The green hue was a puzzle for astronomers in the early part of the 20th century because none of the known spectral lines at that time could explain it. There was some speculation that the lines were caused by a new element, and the name nebulium was coined for this mysterious material. With better understanding of atomic physics, however, it was later determined that the green spectrum was caused by a low-probability electron transition in doubly ionized oxygen, a so-called “forbidden transition”. This radiation was all but impossible to reproduce in the laboratory at the time, because it depended on the quiescent and nearly collision-free environment found in the high vacuum of deep space.
Several possibilities could provide an answer as to why the moon would have charcoal-black surface patches, even though it is circling a dwarf planet that is as bright as freshly fallen snow. One theory that has been suggested proposes that, unlike larger objects such as Makemake, its own little companion moon is so small that it cannot gravitationally keep a grip onto a bright and icy crust, which then sublimates, undergoing a sea-change from solid to gas under the melting influence of warming sunlight. This would make the little moon akin to comets and other KBOs, many of which are well-coated with very dark material.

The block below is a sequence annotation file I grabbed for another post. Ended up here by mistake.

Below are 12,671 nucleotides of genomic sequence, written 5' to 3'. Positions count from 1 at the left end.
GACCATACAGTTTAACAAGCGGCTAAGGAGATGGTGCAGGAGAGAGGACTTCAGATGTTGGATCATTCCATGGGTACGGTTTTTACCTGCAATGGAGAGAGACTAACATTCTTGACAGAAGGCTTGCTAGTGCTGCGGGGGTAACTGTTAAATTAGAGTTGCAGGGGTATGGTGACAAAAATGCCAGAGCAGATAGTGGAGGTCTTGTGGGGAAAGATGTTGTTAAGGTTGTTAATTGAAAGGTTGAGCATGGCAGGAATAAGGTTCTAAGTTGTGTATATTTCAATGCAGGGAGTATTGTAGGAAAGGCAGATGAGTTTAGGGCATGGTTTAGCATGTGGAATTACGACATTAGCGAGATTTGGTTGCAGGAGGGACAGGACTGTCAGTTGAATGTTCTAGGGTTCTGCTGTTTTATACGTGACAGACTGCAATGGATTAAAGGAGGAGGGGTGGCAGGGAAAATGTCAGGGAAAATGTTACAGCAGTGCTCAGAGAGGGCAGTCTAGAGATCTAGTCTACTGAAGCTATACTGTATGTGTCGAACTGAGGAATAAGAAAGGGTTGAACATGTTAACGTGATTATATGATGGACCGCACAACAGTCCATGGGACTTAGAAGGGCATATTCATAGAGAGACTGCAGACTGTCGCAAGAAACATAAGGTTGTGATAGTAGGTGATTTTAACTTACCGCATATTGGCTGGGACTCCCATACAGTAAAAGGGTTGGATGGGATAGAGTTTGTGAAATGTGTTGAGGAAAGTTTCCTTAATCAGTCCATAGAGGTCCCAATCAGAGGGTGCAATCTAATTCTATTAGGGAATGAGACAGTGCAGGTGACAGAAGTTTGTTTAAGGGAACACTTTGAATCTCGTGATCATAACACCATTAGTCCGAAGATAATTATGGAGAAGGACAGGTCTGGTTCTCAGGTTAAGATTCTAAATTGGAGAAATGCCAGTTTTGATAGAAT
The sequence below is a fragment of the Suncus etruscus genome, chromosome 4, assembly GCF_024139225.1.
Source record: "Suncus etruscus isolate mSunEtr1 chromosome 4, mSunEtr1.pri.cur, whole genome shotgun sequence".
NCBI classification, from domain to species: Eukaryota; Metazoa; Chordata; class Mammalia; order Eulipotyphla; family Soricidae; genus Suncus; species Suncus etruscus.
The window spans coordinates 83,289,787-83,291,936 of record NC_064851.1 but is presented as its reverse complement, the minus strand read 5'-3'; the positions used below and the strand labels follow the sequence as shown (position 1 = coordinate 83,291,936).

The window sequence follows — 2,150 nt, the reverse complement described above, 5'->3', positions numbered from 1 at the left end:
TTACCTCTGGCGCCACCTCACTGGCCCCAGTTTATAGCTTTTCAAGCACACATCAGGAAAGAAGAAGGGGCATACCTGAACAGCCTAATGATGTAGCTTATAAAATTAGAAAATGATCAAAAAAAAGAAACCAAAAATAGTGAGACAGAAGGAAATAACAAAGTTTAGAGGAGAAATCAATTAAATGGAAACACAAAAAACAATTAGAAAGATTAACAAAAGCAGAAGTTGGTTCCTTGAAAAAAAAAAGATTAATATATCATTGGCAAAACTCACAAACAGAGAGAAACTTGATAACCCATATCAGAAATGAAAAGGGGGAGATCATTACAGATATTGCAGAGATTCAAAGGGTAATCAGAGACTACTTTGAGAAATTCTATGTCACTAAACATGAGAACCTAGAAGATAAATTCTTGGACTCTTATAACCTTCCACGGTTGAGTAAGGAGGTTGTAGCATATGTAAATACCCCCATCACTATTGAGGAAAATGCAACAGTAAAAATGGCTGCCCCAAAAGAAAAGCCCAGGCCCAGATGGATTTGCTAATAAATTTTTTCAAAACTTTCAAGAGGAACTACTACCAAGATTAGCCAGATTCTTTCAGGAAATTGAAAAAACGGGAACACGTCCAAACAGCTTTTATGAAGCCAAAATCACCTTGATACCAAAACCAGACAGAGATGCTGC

The astronomers found that larger craters, which excavated pits much deeper into the Moon's surface, only increased porosity in the underlying crust. This indicates that these deeper layers have not reached a steady state in porosity, and are not as fractured as the megaregolith.
Saturn, the smaller of the two gas-giant planets inhabiting our Solar System, is an enchanting world. It is dwarfed only by Jupiter, the larger gas-giant planet, and it is probably the most beautiful planet in our Solar System. Magical and mysterious, Saturn's lovely rings and tumbling moonlets of ice, evoke wonder in the eye of the beholder.